- Patton SR, Clements MA, Marker AM, Nelson E. Intervention to reduce hypoglycemia fear in parents of young kids using video-based telehealth (REDCHiP). Pediatr Diabetes 2020 Feb;21(1):112-119. [CrossRef] [Medline]
- Dabelea D, Mayer-Davis EJ, Saydah S, Imperatore G, Linder B, Divers J, SEARCH for Diabetes in Youth Study. Prevalence of type 1 and type 2 diabetes among children and adolescents from 2001 to 2009. JAMA 2014 May 07;311(17):1778-1786 [FREE Full text] [CrossRef] [Medline]
- Wickland, E. ATA Releases 2019 Update of State-by-State Telehealth Report Cards. mhealthintelligence. 2019. URL: https://mhealthintelligence.com/news/ata-releases-2019-update-of-state-by-state-telehealth-report-cards
- Crosswell LH. The doctor in my pocket: examining mobile approaches to personal wellbeing. Perspect Public Health 2019 Jun 06:1757913918823808. [CrossRef] [Medline]
- Panner M. Five ways millennials do health care their own way. Forbes Technol Counc Post. 2019. URL: https://www.forbes.com/sites/forbestechcouncil/2019/04/09/five-ways-millennials-do-health-care-their-own-way/#7c39a1a420c5 [accessed 2020-07-24]
- Diabetes Research Strategic Plan. Diabetes Mellitus Interagency Coordinating Committee, NIDDK. 2011. URL: https://www.niddk.nih.gov/-/media/Files/Strategic-Plans/Advances-in-Diabetes/DSP2011_FullDocument_508_1.pdf?la=en&hash=EADEAB1EFB0F55FB2F60A5771DDA8557 [accessed 2020-07-21]
- Harris PA, Taylor R, Thielke R, Payne J, Gonzalez N, Conde JG. Research electronic data capture (REDCap): a metadata-driven methodology and workflow process for providing translational research informatics support. J Biomed Inform 2009 Apr;42(2):377-381 [FREE Full text] [CrossRef] [Medline]
- Harris PA, Taylor R, Minor BL, Elliott V, Fernandez M, O'Neal L, REDCap Consortium. The REDCap consortium: building an international community of software platform partners. J Biomed Inform 2019 Jul;95:103208 [FREE Full text] [CrossRef] [Medline]
- Patton SR, Clements MA, Fridlington A, Cohoon C, Turpin AL, Delurgio SA. Frequency of mealtime insulin bolus as a proxy measure of adherence for children and youths with type 1 diabetes mellitus. Diabetes Technol Ther 2013 Feb;15(2):124-128 [FREE Full text] [CrossRef] [Medline]
- Streisand R, Braniecki S, Tercyak KP, Kazak AE. Childhood illness-related parenting stress: the pediatric inventory for parents. J Pediatr Psychol 2001;26(3):155-162 [FREE Full text] [Medline]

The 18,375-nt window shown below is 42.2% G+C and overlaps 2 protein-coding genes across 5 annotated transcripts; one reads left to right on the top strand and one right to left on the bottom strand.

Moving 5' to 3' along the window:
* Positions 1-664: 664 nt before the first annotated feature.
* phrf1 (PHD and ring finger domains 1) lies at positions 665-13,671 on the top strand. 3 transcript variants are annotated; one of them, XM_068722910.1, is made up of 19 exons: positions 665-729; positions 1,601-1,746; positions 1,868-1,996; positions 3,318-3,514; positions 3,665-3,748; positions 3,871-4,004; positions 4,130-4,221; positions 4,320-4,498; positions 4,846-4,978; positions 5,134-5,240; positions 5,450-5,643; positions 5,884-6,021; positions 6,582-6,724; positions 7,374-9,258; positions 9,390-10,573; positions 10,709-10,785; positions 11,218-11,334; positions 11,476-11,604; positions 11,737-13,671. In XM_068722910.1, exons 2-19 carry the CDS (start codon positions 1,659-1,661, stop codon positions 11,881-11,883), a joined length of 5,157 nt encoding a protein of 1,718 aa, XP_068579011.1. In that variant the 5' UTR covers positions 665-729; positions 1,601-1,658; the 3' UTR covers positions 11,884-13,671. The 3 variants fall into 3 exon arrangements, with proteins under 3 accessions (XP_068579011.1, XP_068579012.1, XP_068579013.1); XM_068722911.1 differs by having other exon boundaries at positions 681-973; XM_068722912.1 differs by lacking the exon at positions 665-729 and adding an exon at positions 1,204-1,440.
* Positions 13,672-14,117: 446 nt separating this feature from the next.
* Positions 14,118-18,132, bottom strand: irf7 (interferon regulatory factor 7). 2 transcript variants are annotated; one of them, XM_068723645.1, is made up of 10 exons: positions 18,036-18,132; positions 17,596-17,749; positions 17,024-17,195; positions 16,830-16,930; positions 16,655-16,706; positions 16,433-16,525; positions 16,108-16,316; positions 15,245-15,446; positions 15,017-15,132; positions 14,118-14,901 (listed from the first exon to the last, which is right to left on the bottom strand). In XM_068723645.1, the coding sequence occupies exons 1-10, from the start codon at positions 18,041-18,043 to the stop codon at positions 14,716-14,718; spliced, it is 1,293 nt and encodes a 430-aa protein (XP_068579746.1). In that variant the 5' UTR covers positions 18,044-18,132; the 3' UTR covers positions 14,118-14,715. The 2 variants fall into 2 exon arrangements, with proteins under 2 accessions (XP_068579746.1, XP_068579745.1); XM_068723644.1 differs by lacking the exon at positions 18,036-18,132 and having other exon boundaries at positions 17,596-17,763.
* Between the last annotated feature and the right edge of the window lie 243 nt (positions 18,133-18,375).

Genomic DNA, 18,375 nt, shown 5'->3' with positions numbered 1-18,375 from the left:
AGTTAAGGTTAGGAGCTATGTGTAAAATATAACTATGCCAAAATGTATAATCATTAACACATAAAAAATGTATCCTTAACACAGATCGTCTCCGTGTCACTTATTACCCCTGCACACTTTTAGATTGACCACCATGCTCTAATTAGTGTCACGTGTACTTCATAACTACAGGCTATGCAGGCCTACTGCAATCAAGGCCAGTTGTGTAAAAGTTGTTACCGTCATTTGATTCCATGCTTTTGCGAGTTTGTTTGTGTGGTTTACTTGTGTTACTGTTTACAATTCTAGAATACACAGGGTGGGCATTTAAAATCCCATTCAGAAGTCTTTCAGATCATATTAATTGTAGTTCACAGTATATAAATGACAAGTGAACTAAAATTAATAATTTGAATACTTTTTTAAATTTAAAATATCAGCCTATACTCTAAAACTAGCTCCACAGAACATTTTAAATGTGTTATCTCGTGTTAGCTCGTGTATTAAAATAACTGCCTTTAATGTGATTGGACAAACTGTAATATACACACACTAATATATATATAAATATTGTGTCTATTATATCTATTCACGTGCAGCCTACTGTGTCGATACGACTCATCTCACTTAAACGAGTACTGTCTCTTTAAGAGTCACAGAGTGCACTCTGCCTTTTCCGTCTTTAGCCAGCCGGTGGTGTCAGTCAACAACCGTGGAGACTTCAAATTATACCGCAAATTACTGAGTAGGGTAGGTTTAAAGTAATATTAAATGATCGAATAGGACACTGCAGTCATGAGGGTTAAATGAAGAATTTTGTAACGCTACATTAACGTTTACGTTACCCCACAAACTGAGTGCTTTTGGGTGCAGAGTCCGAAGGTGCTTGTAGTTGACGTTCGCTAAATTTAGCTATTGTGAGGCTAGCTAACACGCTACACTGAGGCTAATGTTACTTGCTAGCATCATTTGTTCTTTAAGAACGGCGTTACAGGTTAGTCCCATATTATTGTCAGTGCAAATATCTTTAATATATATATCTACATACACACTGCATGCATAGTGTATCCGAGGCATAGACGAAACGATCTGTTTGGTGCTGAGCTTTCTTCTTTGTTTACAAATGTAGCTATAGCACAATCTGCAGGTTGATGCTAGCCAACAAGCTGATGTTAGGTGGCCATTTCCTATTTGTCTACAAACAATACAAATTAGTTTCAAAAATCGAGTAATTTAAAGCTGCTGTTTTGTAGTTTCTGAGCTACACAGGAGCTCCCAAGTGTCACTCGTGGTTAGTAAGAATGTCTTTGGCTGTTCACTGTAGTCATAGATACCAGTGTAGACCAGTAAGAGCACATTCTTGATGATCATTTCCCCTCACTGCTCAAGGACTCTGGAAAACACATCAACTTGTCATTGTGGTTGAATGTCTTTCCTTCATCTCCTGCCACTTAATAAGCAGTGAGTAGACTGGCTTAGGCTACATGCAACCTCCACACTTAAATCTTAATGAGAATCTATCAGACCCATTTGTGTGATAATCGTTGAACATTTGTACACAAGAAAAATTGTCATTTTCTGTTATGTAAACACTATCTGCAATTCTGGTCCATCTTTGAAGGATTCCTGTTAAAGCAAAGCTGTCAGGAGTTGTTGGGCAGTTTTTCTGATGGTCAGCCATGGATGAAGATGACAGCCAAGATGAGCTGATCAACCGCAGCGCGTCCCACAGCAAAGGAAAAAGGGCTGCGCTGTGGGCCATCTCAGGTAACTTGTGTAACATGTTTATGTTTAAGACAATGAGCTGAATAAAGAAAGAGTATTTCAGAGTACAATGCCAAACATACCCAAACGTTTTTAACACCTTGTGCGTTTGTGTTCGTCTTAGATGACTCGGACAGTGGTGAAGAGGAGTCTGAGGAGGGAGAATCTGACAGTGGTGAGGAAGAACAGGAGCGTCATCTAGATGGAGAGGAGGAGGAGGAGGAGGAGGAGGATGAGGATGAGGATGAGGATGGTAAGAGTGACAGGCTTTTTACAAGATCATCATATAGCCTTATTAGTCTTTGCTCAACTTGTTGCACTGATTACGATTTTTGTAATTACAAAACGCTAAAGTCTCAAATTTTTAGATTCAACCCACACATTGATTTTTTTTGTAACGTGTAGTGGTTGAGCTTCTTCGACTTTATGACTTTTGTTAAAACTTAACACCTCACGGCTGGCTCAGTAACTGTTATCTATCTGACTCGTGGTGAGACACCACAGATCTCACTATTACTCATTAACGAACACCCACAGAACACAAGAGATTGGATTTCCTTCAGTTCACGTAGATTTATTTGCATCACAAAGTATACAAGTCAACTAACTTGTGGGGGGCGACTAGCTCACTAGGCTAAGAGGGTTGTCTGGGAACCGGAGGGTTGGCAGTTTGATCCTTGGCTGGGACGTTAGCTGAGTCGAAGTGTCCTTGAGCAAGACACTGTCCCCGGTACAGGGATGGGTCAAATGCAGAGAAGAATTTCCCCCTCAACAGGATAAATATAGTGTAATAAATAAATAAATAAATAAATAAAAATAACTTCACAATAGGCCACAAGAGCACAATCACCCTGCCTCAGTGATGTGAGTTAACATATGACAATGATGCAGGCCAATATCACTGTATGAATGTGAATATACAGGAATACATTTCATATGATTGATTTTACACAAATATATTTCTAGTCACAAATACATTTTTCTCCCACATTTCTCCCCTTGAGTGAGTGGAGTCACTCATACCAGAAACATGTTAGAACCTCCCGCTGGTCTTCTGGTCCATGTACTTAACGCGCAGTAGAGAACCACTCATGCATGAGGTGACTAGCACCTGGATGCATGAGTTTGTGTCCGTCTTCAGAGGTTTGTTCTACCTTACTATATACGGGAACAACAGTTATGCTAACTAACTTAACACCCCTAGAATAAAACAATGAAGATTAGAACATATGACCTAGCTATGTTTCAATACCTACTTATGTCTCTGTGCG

- Eaton W, Muntaner C, Smith C, Tien A, Ybarra M. Center for Epidemiologic Studies depression scale: review and revision (CESD and CESD-R). In: Maruish ME, editor. The Use of Psychological Testing for Treatment Planning and Outcomes Assessment: Instruments for Adults. Mahwah: Lawrence Erlbaum Associates Publishers; 2004:363-377.
- Schalet BD, Pilkonis PA, Yu L, Dodds N, Johnston KL, Yount S, et al. Clinical validity of PROMIS Depression, Anxiety, and Anger across diverse clinical samples. J Clin Epidemiol 2016 Dec;73:119-127 [FREE Full text] [CrossRef] [Medline]
- Derogatis L. Brief Symptom Index 18 (BSI 18): Administration, Scoring, and Procedures Manual. Bloomington: Pearson; 2001.
- Yu L, Buysse DJ, Germain A, Moul DE, Stover A, Dodds NE, et al. Development of short forms from the PROMIS™ sleep disturbance and sleep-related impairment item banks. Behav Sleep Med 2011 Dec 28;10(1):6-24 [FREE Full text] [CrossRef] [Medline]
|CGM: continuous glucose monitor|
|HbA1c: glycated hemoglobin|
|HIPAA: Health Insurance Portability and Accountability Act|
|IRB: institutional review board|
|REDCap: Research Electronic Data Capture|
|REDCHiP: Reducing Emotional Distress for Childhood Hypoglycemia in Parents|
|T1D: type 1 diabetes mellitus|
Edited by G Eysenbach; submitted 17.01.20; peer-reviewed by K Braune, A Khoja; comments to author 08.04.20; revised version received 20.04.20; accepted 21.04.20; published 18.08.20Copyright
©Susana R Patton, Andrew McConville, Arwen M Marker, Alexandra D Monzon, Kimberly A Driscoll, Mark A Clements. Originally published in JMIR Research Protocols (http://www.researchprotocols.org), 18.08.2020.
This is an open-access article distributed under the terms of the Creative Commons Attribution License (https://creativecommons.org/licenses/by/4.0/), which permits unrestricted use, distribution, and reproduction in any medium, provided the original work, first published in JMIR Research Protocols, is properly cited. The complete bibliographic information, a link to the original publication on http://www.researchprotocols.org, as well as this copyright and license information must be included.